RESOLVED, That the request to qualifying states, asking them to select expanded Coordinating Committee delegations, will further ask that whenever possible, these delegates be elected by clusters of local groups, as defined by the state party in question; and that the qualifying party will be asked to submit written notification to the Accreditation Committee, giving the number and names of delegates who are selected, certifying compliance with the criteria in Section 7, below, and indicating the method of delegate selection.
3. UPDATING DELEGATIONS AFTER JANUARY 1, 2002 Back
Twice-yearly appointments; same procedure as for initial appointments on January 1, 2002
We expect qualifying parties to reach their full allocated delegation size over time, as local Green Party activity spreads into every congressional district.
The procedure we propose for expanding delegations, as local activity emerges in additional congressional districts, is the same as for the initial process on January 1, 2002, but will be conducted twice per year. Each January 1 and July 1 any qualifying party may submit the name(s) of additional delegates whose seats have been earned through the expansion of local group activity.
RESOLVED, that any state party in which local group activity has emerged in additional congressional districts, sufficient to qualify for an expanded delegation, may fill those newly qualified seats on January 1 and July 1 of each year; and that written notification shall be submitted to the Accreditation Committee by those dates, giving the names of delegates who are selected, certifying continued compliance with criteria in Section 7, and indicating the method of delegate selection; and that delegates appointed on or after July 1, 2002 will enjoy voting privileges as soon as their appointments have been received by the Accreditation Committee and reported to the Coordinating Committee.
4. WHICH STATE PARTIES QUALIFY? Back
Eleven among affiliated state parties; one additional among unaffiliated states
Of the thirty-three parties currently affiliated with the Green Party of the United States, eleven are in states with sufficiently large general populations that they could qualify for additional seats on the Coordinating Committee. These qualifying parties represent Greens in the following states: California, Florida, Georgia, Illinois, Michigan, New Jersey, New York, Ohio, Pennsylvania, Texas, and Virginia. (North Carolina would be in this group).
RESOLVED, That expanded Coordinating Committee delegations for qualifying state parties be authorized, not to exceed the following delegation sizes:
New Jersey (3)
New York (7)
*North Carolina (3)
*North Carolina does not currently have an affiliated state Green party.
5. VALIDATION: STATE PARTY RESPONSIBILITY Back
State responsibility; national guidelines
Our new rules specify that only congressional districts with at least one local Green Party organization will count toward the state party’s allocation of national delegate seats. State parties are responsible for keeping track of their own local groups, for the determination of delegate allocations.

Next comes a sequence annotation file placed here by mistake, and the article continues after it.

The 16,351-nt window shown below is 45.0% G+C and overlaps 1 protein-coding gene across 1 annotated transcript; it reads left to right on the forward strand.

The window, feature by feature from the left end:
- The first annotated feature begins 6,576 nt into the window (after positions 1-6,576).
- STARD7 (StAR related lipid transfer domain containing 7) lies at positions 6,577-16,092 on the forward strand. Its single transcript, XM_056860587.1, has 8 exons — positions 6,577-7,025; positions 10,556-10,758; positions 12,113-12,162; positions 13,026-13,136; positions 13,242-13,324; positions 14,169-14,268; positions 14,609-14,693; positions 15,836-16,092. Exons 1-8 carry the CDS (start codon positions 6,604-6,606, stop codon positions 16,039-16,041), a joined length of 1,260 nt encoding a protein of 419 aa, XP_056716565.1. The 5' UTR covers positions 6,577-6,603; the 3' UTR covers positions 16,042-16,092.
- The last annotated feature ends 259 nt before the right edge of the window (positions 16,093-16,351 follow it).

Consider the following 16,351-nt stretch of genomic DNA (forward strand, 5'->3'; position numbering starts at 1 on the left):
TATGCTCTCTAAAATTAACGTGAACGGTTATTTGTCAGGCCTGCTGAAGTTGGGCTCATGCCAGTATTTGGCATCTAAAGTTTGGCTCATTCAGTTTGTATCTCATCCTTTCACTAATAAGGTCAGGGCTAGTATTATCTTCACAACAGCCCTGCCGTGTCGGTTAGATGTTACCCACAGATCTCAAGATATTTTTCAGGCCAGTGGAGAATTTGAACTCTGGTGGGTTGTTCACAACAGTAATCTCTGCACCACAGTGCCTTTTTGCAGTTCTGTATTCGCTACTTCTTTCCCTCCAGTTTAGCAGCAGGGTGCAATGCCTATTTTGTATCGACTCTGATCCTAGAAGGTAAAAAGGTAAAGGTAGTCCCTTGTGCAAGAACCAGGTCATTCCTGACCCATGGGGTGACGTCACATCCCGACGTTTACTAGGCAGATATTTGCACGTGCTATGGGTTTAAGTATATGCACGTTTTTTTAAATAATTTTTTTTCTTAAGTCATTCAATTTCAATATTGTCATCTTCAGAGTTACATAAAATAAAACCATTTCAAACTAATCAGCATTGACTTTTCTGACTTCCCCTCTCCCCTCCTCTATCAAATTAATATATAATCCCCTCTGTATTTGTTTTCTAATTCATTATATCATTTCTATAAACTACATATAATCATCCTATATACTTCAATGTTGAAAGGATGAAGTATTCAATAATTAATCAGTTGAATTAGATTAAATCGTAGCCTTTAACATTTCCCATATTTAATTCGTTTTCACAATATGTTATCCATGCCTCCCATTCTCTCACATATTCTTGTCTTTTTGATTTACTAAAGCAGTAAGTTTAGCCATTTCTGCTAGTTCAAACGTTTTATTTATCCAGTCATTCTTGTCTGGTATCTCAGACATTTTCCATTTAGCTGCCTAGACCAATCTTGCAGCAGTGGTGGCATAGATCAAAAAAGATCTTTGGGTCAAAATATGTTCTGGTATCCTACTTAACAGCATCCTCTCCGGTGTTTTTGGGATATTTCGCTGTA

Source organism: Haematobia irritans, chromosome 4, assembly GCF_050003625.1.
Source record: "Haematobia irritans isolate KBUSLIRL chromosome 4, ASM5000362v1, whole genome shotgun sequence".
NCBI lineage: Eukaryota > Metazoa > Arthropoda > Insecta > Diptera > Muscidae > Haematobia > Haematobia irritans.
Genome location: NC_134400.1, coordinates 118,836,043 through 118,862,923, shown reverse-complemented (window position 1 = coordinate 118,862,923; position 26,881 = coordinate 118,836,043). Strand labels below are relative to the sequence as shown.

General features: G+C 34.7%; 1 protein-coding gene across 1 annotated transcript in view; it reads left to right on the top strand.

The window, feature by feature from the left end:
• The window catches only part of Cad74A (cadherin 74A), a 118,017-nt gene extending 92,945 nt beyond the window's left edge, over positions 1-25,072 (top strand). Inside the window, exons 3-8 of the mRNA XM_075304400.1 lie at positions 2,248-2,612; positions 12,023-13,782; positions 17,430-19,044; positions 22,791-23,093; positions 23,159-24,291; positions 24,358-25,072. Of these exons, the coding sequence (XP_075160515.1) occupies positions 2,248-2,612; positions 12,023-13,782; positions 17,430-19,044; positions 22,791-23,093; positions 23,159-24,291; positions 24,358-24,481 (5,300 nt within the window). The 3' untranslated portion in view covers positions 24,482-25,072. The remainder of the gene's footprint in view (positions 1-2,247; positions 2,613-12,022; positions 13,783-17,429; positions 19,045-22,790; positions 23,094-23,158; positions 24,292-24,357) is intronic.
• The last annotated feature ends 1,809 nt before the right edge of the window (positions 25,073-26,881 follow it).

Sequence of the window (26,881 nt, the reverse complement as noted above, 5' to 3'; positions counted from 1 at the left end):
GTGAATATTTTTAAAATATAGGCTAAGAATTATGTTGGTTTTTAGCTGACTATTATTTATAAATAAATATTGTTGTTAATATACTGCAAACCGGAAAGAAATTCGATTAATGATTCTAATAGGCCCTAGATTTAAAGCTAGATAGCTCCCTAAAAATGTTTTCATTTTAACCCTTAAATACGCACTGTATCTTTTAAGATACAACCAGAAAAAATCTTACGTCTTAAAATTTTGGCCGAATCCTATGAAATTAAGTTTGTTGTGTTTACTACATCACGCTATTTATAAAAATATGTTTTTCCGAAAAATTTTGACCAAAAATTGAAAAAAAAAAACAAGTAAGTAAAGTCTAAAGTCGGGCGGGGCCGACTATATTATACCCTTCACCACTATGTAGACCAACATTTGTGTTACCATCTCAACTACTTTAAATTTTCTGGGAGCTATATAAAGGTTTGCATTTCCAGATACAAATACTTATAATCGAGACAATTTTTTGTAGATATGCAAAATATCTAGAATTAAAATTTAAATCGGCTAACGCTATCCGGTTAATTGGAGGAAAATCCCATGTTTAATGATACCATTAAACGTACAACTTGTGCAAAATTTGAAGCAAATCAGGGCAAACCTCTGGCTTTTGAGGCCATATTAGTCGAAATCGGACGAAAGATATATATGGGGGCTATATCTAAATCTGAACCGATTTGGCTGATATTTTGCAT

RESOLVED, That state parties, when requested to select their authorized Coordinating Committee delegations, will in good faith, according to recommended guidelines (see Section 6,below) honestly assess the extent of local Green party activity within their states’ various congressional districts; and that in the event of any dispute regarding the allowable size of any state party’s delegation, the Coordinating Committee retains final authority and jurisdiction, according to its own dispute resolution procedures (see Section 6, below).
6. NATIONAL COORDINATING COMMITTEE ROLE Back
Validation inquiries are authorized by Coordinating Committee, upon request of a state party; no conflict of interest voting; two-thirds vote required
Should there ever be concerns about the number of seats being claimed by one of the larger states, or doubts about the actual extent of local activity, we will need some kind of dispute resolution process. In keeping with existing accreditation guidelines governing disaffiliation of state parties, we propose the following process for resolving delegate allocation disputes:
RESOLVED, That inquiries regarding validation of local group activity, for the purpose of determining any state party’s delegate totals, may be authorized by vote of the Coordinating Committee, upon formal request by a member party; and that such inquiries shall request the state party to provide a list of qualifying congressional districts and the names of active local groups; and that no state party’s delegation shall cast any votes relative to any such request for confirmation of its validation report; and that any Coordinating Committee vote, procedural or substantive, regarding challenges to a party’s authorized delegation, will require a two-thirds vote.
7. GUIDELINES FOR VALIDATING LOCAL PARTY ACTIVITY Back
The plan approved in Santa Barbara gives state parties responsibility for determining and validating the activity of their local Green Party groups. At the same time, however, our rules set three criteria for local activity: state party recognition, bylaws, and the ten key values. The fundamental principles of state party autonomy on the one hand, and consistent national guidelines on the other, are difficult to implement simultaneously. To do so, the Transition Committee, and the Accreditation Committee, have considered many possible standards. The Accreditation Committee has agreed on the following, to be provided to qualifying state parties, for their use in the self-assessment of local activity within congressional districts: